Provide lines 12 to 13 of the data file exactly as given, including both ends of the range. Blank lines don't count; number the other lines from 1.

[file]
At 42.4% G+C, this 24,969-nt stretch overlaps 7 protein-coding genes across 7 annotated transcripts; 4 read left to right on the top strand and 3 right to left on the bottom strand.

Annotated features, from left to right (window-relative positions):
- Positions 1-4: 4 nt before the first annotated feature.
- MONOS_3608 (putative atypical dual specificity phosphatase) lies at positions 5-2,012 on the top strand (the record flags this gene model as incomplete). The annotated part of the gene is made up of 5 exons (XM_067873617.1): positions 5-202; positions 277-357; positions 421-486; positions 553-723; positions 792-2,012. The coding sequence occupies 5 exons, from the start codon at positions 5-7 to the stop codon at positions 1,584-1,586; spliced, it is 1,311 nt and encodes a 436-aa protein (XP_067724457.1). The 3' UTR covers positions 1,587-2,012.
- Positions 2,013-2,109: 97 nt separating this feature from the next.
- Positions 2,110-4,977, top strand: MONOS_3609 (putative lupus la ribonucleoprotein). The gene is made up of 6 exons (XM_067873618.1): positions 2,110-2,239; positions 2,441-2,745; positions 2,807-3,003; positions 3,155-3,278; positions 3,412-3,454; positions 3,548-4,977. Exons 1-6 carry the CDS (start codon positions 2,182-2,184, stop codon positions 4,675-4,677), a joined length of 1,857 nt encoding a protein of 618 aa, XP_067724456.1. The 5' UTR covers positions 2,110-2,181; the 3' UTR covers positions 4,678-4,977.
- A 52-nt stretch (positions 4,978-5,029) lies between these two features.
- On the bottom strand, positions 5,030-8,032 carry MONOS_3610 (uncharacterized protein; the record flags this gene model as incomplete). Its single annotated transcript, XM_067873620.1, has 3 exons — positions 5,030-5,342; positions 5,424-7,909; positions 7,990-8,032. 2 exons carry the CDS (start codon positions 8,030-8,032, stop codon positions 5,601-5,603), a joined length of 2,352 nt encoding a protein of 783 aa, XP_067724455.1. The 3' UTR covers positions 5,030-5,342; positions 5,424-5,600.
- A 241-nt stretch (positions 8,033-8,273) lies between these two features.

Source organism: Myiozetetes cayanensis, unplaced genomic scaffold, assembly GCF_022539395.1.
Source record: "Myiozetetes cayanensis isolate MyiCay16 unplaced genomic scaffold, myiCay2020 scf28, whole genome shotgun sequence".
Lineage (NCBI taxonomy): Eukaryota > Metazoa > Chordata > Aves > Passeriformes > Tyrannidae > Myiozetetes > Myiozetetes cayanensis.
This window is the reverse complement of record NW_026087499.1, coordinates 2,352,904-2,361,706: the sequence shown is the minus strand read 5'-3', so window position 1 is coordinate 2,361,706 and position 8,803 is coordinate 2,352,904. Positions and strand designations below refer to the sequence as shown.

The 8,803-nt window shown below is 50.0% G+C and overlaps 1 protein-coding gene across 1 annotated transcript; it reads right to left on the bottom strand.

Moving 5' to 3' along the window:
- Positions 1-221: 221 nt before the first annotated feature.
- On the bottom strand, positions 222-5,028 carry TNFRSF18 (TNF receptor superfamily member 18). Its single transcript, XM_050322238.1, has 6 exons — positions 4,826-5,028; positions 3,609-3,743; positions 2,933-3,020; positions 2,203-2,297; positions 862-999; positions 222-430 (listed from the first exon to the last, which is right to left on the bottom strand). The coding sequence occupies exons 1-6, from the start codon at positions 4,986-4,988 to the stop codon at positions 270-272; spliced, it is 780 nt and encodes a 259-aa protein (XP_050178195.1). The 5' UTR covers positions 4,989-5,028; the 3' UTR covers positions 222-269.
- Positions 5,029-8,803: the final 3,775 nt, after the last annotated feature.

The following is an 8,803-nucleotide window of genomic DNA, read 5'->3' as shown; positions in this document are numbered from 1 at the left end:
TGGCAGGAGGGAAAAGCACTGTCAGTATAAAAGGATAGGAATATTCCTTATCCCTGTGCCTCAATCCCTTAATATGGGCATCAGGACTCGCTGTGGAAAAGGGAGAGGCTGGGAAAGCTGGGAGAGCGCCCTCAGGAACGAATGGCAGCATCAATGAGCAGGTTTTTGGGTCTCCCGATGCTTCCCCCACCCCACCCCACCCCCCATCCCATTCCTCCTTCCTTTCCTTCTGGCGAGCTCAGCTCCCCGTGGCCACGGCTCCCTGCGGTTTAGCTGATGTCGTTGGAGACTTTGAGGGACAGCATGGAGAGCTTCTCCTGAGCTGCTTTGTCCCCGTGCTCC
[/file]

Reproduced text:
Lineage (NCBI taxonomy): Eukaryota > Metazoa > Chordata > Aves > Passeriformes > Tyrannidae > Myiozetetes > Myiozetetes cayanensis.
This window is the reverse complement of record NW_026087499.1, coordinates 2,352,904-2,361,706: the sequence shown is the minus strand read 5'-3', so window position 1 is coordinate 2,361,706 and position 8,803 is coordinate 2,352,904. Positions and strand designations below refer to the sequence as shown.